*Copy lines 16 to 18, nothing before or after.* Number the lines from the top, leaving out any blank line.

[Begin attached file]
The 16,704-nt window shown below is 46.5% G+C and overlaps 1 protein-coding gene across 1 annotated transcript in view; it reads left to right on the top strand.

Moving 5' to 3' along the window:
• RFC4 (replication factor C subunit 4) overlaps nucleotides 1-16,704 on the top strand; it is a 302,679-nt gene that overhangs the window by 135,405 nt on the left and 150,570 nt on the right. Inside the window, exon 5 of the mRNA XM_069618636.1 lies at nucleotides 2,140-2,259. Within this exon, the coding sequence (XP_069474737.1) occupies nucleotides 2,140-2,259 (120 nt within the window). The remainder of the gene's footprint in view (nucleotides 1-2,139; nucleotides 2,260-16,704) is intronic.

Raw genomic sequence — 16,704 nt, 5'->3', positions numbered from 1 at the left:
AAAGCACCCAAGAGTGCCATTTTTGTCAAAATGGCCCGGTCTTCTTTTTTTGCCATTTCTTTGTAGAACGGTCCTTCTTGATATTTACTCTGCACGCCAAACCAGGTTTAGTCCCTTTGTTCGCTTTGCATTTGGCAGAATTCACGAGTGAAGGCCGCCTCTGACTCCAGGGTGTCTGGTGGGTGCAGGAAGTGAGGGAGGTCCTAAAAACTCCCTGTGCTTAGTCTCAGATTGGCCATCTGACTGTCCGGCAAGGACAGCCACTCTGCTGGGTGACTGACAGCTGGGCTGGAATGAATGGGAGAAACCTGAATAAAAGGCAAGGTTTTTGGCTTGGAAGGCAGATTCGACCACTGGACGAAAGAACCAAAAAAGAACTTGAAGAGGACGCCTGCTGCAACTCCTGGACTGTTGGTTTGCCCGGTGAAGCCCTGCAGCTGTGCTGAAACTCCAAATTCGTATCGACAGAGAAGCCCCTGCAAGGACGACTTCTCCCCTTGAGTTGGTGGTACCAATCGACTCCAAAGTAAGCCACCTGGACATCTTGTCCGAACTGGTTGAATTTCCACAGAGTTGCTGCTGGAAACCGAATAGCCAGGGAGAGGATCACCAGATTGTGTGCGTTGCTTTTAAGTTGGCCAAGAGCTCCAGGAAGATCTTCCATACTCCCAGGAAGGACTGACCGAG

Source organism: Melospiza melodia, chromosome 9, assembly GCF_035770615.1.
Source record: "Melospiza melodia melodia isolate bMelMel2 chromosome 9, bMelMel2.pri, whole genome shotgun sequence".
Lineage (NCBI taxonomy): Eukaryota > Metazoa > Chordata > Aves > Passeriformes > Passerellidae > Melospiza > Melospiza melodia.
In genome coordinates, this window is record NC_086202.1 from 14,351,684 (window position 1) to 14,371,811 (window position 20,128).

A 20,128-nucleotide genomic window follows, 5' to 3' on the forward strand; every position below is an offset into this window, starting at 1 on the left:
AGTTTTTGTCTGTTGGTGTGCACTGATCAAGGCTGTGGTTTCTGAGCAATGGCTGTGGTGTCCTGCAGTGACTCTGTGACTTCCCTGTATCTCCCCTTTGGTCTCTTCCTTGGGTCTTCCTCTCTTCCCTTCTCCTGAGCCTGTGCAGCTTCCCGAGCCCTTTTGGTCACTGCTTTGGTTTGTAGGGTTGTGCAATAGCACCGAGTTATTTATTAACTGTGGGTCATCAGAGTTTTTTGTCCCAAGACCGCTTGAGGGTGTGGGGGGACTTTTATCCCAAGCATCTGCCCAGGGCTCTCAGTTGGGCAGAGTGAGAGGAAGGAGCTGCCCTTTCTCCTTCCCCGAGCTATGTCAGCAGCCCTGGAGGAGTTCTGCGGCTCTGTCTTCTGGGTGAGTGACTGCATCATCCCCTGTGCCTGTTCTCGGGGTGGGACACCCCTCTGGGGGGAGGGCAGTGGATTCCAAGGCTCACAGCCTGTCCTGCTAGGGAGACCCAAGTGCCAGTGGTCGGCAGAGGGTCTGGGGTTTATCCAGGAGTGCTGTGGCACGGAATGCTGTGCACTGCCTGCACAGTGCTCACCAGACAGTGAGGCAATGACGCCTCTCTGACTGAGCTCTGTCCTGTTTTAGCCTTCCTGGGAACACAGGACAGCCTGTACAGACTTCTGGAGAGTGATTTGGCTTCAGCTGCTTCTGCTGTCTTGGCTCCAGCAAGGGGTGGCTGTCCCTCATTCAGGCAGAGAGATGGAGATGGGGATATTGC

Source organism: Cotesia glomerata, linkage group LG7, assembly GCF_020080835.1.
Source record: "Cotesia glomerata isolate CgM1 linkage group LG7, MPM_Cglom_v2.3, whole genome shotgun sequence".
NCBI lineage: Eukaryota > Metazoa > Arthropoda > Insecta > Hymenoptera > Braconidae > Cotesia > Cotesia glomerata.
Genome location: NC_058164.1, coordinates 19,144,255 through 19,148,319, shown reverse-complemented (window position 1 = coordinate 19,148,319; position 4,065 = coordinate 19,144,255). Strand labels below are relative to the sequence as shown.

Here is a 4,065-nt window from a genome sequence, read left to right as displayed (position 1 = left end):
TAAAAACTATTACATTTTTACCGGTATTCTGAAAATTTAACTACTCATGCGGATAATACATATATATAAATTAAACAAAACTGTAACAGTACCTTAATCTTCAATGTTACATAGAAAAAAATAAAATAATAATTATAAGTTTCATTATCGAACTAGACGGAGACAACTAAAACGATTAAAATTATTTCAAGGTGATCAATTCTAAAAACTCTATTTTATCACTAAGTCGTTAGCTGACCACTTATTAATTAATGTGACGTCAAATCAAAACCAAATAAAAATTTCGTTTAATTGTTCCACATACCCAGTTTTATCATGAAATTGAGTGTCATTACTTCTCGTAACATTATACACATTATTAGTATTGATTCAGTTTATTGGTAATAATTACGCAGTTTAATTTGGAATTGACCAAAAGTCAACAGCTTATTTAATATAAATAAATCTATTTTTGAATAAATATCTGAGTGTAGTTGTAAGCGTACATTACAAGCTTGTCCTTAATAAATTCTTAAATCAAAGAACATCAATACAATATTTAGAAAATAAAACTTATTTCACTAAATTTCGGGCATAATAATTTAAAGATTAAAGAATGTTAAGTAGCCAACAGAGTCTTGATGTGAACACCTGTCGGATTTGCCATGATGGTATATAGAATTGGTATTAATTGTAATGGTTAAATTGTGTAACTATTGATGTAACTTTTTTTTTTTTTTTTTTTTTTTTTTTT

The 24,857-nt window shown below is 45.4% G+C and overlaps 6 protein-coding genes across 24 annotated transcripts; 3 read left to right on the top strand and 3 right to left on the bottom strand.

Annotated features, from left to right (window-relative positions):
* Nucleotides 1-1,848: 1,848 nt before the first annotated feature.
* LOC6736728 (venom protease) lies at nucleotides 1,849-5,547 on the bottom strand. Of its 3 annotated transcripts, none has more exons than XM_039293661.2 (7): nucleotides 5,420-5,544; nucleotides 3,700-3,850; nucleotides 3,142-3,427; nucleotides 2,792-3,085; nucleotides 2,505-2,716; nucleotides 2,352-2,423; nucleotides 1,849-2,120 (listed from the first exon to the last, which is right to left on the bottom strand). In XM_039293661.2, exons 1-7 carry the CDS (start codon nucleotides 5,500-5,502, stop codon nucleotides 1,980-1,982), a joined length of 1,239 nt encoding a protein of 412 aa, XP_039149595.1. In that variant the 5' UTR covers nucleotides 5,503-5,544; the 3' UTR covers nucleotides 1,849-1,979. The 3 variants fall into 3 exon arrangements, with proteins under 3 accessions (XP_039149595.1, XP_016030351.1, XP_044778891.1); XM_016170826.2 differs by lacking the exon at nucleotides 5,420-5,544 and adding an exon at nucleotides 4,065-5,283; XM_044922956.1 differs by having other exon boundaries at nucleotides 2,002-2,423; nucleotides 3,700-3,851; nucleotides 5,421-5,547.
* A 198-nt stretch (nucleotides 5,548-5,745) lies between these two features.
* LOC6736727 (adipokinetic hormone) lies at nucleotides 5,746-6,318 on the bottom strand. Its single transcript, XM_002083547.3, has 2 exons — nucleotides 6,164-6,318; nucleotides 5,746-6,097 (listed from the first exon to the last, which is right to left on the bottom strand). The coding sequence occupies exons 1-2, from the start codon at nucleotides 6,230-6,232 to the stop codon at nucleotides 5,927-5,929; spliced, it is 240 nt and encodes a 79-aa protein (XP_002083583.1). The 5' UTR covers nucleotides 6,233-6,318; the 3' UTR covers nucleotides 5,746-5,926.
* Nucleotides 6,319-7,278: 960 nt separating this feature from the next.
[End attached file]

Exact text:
Here is a 4,065-nt window from a genome sequence, read left to right as displayed (position 1 = left end):
TAAAAACTATTACATTTTTACCGGTATTCTGAAAATTTAACTACTCATGCGGATAATACATATATATAAATTAAACAAAACTGTAACAGTACCTTAATCTTCAATGTTACATAGAAAAAAATAAAATAATAATTATAAGTTTCATTATCGAACTAGACGGAGACAACTAAAACGATTAAAATTATTTCAAGGTGATCAATTCTAAAAACTCTATTTTATCACTAAGTCGTTAGCTGACCACTTATTAATTAATGTGACGTCAAATCAAAACCAAATAAAAATTTCGTTTAATTGTTCCACATACCCAGTTTTATCATGAAATTGAGTGTCATTACTTCTCGTAACATTATACACATTATTAGTATTGATTCAGTTTATTGGTAATAATTACGCAGTTTAATTTGGAATTGACCAAAAGTCAACAGCTTATTTAATATAAATAAATCTATTTTTGAATAAATATCTGAGTGTAGTTGTAAGCGTACATTACAAGCTTGTCCTTAATAAATTCTTAAATCAAAGAACATCAATACAATATTTAGAAAATAAAACTTATTTCACTAAATTTCGGGCATAATAATTTAAAGATTAAAGAATGTTAAGTAGCCAACAGAGTCTTGATGTGAACACCTGTCGGATTTGCCATGATGGTATATAGAATTGGTATTAATTGTAATGGTTAAATTGTGTAACTATTGATGTAACTTTTTTTTTTTTTTTTTTTTTTTTTTTT

The 24,857-nt window shown below is 45.4% G+C and overlaps 6 protein-coding genes across 24 annotated transcripts; 3 read left to right on the top strand and 3 right to left on the bottom strand.